On August 22, 2022, Modern Perfection LLC and Fruitful Bear, LLC (collectively, “Plaintiffs”) filed a complaint on behalf of themselves and similarly situated Class members against Bank of America, N.A. (“Bank of America” or “Defendant”) in the United States District Court for the District of Maryland.
Bank of America was the second largest private lender of loans from the Paycheck Protection Program (“PPP”), a $669 billion business loan program intended to assist certain small businesses and nonprofit organizations in retaining and paying their workers during the COVID-19 pandemic. The PPP was established under the Coronavirus Aid, Relief, and Economic Security Act (“CARES Act”), which President Trump signed into law on March 27, 2020.
PPP loans allowed applicants to borrow up to 2.5 times their qualifying monthly payroll costs and provided generous terms, including up to 100% loan forgiveness of both principal and interest if the borrower met certain conditions. In addition, the CARES Act allowed private lenders of PPP loans to receive a commission worth a percentage of the loan amounts issued.
Plaintiffs, represented by Miller Shah LLP and Grant & Eisenhofer P.A., allege that Bank of America breached its contracts with Plaintiffs, breached the implied covenant of good faith and fair dealing, committed common law fraud, fraud in the inducement, and negligent misrepresentation, and violated the North Carolina Unfair and Deceptive Trade Practices Act.
According to Plaintiffs, Bank of America issued loans to borrowers in amounts greater than what they qualified for under the PPP and inhibited borrowers from applying for loan forgiveness.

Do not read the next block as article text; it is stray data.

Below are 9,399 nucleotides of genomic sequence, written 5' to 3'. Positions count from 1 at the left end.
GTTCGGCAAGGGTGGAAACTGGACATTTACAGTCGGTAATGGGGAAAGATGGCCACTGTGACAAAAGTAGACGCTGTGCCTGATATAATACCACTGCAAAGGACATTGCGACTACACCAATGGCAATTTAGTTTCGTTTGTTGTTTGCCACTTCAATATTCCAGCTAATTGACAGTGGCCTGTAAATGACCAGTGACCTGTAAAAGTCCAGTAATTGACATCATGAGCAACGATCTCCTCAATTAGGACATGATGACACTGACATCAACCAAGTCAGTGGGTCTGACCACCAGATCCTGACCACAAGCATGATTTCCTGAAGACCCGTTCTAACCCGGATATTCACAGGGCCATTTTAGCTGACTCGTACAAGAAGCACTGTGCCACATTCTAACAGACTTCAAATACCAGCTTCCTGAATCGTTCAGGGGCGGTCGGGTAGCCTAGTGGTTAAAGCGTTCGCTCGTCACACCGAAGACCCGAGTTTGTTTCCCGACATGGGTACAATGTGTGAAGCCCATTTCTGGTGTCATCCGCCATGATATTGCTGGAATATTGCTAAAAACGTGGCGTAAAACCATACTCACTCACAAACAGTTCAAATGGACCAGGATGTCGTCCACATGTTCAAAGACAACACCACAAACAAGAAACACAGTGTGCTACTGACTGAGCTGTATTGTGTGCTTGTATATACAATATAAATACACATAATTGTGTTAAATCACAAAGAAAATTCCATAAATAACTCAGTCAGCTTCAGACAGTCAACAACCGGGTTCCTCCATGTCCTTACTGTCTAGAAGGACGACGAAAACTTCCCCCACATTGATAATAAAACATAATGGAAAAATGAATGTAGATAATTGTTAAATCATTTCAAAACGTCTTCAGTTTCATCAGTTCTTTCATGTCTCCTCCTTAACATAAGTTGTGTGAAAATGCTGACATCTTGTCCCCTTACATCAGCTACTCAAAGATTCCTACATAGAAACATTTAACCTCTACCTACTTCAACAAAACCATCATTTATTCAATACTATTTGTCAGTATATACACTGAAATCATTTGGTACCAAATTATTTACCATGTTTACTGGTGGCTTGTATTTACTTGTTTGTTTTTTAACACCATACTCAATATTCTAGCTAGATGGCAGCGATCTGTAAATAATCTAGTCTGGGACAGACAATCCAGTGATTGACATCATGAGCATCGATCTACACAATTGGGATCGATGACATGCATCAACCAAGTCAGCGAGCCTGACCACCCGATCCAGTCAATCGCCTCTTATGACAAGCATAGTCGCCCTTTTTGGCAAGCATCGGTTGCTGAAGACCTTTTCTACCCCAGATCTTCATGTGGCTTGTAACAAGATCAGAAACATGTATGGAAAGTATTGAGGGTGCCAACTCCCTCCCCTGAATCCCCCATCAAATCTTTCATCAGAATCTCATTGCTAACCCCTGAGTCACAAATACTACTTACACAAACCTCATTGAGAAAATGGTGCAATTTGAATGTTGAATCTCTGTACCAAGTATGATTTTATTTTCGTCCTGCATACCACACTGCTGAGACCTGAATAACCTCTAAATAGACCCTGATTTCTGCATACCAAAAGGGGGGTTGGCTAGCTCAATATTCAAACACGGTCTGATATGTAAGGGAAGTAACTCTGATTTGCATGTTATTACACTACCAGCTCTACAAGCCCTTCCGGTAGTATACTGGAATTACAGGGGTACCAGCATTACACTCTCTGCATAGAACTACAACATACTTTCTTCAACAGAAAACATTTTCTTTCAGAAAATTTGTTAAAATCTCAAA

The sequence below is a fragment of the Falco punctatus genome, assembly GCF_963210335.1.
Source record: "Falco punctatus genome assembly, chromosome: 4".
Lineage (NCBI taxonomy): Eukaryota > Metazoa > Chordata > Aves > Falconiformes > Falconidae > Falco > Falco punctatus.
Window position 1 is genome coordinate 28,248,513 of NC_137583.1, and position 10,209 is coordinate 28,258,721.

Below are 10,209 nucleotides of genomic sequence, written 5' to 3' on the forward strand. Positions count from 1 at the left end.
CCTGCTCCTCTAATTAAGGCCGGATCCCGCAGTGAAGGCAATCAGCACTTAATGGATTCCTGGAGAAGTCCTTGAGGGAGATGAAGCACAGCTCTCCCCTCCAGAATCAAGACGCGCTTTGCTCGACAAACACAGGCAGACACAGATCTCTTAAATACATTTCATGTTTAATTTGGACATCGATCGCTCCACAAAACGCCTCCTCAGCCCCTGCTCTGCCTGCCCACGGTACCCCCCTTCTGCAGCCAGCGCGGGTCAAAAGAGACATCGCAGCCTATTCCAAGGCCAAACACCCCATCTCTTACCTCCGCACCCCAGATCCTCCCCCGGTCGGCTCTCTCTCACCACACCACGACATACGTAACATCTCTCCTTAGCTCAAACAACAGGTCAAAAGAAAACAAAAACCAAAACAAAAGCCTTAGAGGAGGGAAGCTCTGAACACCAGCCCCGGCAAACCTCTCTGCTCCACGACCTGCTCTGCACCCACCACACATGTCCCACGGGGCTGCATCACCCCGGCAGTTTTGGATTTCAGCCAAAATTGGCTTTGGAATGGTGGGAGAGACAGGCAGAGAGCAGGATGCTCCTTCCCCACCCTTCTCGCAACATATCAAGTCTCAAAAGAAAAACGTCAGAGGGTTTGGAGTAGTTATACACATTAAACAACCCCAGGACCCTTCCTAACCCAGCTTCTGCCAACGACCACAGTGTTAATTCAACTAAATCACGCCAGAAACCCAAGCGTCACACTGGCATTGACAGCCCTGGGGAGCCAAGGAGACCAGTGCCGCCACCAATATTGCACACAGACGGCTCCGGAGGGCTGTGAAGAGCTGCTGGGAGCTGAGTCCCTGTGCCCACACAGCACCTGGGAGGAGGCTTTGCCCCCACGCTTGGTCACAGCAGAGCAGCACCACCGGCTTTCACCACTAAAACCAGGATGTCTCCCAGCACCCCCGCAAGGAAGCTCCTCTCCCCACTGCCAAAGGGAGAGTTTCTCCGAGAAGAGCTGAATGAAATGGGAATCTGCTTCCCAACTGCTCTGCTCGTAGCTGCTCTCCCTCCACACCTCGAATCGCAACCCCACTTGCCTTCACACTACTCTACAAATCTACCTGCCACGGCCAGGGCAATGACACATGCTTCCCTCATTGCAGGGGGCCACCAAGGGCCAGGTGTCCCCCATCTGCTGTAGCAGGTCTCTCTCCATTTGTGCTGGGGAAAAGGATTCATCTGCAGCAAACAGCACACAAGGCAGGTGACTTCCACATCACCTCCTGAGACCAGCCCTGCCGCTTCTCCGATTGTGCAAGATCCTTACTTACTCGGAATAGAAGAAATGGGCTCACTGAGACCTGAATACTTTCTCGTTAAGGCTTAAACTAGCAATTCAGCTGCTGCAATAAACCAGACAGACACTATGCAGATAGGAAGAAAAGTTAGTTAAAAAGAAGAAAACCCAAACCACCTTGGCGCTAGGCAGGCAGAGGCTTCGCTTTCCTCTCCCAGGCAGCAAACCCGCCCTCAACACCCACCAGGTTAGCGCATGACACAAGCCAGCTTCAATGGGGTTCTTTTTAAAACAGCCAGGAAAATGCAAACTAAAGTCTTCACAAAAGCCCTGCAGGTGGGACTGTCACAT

Specifically, Plaintiffs allege that Bank of America falsely instructed small businesses to include payroll expenses attributed to 1099-MISC workers (“1099 Workers”) in their PPP loan applications and their calculations of maximum PPP loan eligibility. Bank of America then falsely included 1099 Worker expenses in its definition of qualifying “payroll” costs, despite knowing that such expenses could not be used to calculate loan eligibility and that loans used to pay 1099 Workers were not forgivable.
Plaintiffs and other Class members who used funds from PPP loans towards 1099 Worker payroll expenses were later informed by Bank of America that their loans were either not entitled to forgiveness or were only forgivable in nominal amounts, rather than the tens of thousands of dollars that Bank of America had previously represented as forgivable.
According to Plaintiffs, Bank of America’s false statements and misrepresentations were material to their decisions to apply for PPP loans, take out the loans in the amounts that they did, include 1099 Worker expenses in their calculations of monthly payroll costs, and allocate the loan funds in the ways that they did.
Defendants have not yet filed a response to Plaintiffs’ complaint. The Honorable Lydia Kay Griggsby, United States District Judge for the District of Maryland, is assigned to the case.
Updates will be posted to this blog as the matter progresses. The case caption for the lawsuit is Modern Perfection, LLC et al. v. Bank of America, N.A., No. 22-cv-02103, filed in the United States District Court for the District of Maryland.
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